Check out this exclusive image of Nighy as rocker Billy Mack, still looking fabulous after all these years.
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Credit: Mitch Jenkins for EW

Citizens in the U.K. are on the verge of the biggest — and funniest — biennial comedy show charity in the world. Red Nose Day, cofounded and organized by TV and film writer/director Richard Curtis, kicks off Friday on the BBC with a full seven and a half telethon hours of comedy. This edition will feature all stripes of playful fun (including a parody of La La Land‘s opening song “Another Day of Sun,” set in the perpetually cloudy London), but the centerpiece is obviously Curtis’s short film sequel to his most beloved film, Love Actually, entitled Red Nose Day Actually.

EW has been on the inside of the Love Actually reunion — and you’ll be seeing a cast group shot and an oral history of the original movie in our upcoming issue, on stands next Friday. For now, allow us to tease you with the film’s naughtiest character. Check out this exclusive image of Bill Nighy as the immortal rocker Billy Mack, still looking fabulous after all these years.

Nighy, 67, chatted with EW about playing the role, which won him a BAFTA and turned him into a full-fledged star.

“I used to be in a band when I was young and I was terribly self-conscious,” Nighy says. “Back then, I had to throw shapes that might suggest I was good in bed or something. Which counted me out. But then I got older and it turns out that people are really affectionate about old rockers. Suddenly it was so ironic. Then it becomes good fun, because it’s so stupid, an older man doing lively gyrations in front of beautiful woman. And then you can enjoy yourself, because you’re not a serious rock god but a rock idiot.”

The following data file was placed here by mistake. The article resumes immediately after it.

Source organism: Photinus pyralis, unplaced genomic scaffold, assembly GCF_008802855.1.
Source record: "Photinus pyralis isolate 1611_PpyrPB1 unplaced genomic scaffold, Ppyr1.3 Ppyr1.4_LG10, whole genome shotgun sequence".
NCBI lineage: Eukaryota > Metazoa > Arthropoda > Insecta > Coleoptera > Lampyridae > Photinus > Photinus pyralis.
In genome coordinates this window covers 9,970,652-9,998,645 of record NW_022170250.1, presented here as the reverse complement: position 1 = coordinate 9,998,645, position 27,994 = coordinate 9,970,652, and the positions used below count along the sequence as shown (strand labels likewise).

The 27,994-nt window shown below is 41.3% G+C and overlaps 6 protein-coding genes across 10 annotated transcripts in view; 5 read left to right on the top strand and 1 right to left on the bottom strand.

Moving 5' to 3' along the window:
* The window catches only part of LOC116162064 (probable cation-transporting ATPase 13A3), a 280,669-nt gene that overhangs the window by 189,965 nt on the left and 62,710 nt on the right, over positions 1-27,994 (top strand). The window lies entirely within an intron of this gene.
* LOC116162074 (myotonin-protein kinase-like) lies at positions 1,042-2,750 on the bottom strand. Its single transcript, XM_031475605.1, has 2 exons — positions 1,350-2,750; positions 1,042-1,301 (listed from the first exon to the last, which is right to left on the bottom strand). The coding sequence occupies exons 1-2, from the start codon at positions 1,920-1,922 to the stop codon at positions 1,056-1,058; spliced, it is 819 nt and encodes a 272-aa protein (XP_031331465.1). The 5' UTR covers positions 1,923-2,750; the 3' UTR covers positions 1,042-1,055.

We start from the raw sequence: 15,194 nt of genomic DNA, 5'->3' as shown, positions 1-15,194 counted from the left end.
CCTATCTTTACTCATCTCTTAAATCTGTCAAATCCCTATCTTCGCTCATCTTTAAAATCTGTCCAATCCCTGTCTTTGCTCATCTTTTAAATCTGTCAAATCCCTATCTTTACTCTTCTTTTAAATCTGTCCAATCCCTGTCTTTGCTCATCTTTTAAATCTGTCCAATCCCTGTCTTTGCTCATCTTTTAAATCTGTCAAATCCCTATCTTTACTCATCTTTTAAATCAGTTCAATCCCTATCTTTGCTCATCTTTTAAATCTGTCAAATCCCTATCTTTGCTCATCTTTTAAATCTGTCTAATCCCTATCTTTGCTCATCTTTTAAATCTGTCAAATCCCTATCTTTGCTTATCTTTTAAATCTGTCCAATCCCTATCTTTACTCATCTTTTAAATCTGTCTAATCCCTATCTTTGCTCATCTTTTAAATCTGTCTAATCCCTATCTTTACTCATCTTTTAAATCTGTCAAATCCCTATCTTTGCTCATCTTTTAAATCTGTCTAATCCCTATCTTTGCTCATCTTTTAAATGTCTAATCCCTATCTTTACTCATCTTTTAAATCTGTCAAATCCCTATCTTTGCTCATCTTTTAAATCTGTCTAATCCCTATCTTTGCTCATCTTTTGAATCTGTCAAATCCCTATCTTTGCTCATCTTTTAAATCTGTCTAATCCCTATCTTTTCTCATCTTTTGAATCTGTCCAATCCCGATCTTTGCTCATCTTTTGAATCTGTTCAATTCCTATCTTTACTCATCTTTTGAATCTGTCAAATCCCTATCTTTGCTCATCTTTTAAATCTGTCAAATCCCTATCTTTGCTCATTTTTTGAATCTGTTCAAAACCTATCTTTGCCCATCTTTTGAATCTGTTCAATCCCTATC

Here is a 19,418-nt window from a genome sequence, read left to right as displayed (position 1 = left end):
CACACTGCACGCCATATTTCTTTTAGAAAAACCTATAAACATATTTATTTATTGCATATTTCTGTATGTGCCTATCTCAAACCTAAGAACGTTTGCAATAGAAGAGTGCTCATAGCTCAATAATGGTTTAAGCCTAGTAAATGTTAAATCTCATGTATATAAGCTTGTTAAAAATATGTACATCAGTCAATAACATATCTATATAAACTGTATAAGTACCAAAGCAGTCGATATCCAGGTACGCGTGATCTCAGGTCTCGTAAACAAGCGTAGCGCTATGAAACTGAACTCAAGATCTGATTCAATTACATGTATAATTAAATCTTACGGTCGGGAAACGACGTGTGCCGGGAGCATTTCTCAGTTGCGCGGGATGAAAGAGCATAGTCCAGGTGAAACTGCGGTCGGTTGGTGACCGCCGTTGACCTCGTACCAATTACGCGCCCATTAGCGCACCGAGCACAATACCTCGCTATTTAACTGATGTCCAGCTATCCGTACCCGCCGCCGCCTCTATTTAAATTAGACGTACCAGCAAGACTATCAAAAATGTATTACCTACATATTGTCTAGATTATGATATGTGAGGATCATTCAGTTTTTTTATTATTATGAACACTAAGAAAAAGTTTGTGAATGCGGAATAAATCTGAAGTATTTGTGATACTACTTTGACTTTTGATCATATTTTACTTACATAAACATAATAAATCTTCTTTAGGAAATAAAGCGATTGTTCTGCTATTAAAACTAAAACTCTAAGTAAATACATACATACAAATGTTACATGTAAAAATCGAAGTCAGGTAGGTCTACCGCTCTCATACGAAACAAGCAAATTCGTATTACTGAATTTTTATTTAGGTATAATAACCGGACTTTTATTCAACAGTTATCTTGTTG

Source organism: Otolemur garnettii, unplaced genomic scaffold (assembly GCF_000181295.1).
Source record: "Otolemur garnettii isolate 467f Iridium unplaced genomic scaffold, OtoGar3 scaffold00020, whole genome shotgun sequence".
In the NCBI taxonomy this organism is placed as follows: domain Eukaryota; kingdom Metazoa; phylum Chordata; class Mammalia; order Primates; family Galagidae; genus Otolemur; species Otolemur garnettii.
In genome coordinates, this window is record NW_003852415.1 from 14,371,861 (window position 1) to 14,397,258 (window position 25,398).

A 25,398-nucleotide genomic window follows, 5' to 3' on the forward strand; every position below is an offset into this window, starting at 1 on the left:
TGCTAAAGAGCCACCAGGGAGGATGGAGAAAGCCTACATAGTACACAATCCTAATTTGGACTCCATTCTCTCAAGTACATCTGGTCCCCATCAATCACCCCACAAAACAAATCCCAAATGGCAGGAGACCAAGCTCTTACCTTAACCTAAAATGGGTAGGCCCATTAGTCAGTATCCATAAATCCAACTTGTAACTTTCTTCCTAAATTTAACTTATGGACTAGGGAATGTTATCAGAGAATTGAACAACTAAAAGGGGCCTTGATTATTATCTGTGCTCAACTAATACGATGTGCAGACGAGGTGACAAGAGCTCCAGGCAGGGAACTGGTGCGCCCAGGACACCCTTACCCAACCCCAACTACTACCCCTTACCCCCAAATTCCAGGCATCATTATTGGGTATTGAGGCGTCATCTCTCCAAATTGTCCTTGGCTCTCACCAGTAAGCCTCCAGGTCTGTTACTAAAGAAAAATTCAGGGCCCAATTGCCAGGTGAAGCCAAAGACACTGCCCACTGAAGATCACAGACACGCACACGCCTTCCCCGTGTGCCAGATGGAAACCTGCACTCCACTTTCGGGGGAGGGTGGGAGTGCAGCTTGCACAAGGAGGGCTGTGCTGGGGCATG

Nighy continues, “It turns out that all those years of reading New Musical Express, Rolling Stone, and Melody Maker counted for something. You’re supposed to stop reading NME when you’re 42. I carried on until I was in my late 50s. I used to be able to tell you the bass player in every band on earth. And the second drummer. I kind of felt familiar with the character.”

Red Nose Day Actually unit stills
Credit: Nick Briggs

The actor also commented on how Love Actually changed his career in such a seismic way. “I didn’t have to audition anymore. In England, I’d had a very familiar English career. But then after the film came out, I’d go to meet with producers and I couldn’t work out the vibe, because suddenly they were persuading me to be things, rather than me begging — while pretending not to beg. It was a different dynamic. And the audiences might almost be able to pronounce my name.” (The “Y” in “Nighy” is silent — yes, his name is pronounced exactly the same as our very own Bill Nye the Science Guy.)

Curtis spoke to EW about the joy of working with Nighy on the Love Actually short film — and the irony of what the actor was uneasy about doing as the famously rambunctious rock lord. “I showed Bill the script and he said, ‘Absolutely fine,’ but there was one joke in there, when he’s asked again about the best shag he’s ever had, and he was a bit unsure about the name I’d come up with for him.”

You’ll have to wait to see Red Nose Day Actually to hear who that person was. And for American audiences, the wait is painfully even longer. Red Nose Day, which has raised more than $1 billion to fight social issues in the U.K., America, and around the world, will premiere on NBC on May 25.

Stay tuned to EW for much more Love Actually sequel news.

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